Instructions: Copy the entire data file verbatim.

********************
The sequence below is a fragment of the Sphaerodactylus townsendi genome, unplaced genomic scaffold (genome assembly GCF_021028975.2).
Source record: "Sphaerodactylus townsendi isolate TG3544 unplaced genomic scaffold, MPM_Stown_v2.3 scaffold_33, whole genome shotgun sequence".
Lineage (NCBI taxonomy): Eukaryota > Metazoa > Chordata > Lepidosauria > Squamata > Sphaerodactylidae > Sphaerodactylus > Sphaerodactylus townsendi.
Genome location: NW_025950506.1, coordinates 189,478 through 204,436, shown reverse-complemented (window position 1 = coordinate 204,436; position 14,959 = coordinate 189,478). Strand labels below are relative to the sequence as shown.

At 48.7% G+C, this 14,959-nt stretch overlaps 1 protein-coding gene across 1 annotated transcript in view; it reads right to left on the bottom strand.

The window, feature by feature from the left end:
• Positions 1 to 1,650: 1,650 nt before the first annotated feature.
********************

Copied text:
The sequence below is a fragment of the Sphaerodactylus townsendi genome, unplaced genomic scaffold (genome assembly GCF_021028975.2).
Source record: "Sphaerodactylus townsendi isolate TG3544 unplaced genomic scaffold, MPM_Stown_v2.3 scaffold_33, whole genome shotgun sequence".
Lineage (NCBI taxonomy): Eukaryota > Metazoa > Chordata > Lepidosauria > Squamata > Sphaerodactylidae > Sphaerodactylus > Sphaerodactylus townsendi.
Genome location: NW_025950506.1, coordinates 189,478 through 204,436, shown reverse-complemented (window position 1 = coordinate 204,436; position 14,959 = coordinate 189,478). Strand labels below are relative to the sequence as shown.

At 48.7% G+C, this 14,959-nt stretch overlaps 1 protein-coding gene across 1 annotated transcript in view; it reads right to left on the bottom strand.

The window, feature by feature from the left end:
• Positions 1 to 1,650: 1,650 nt before the first annotated feature.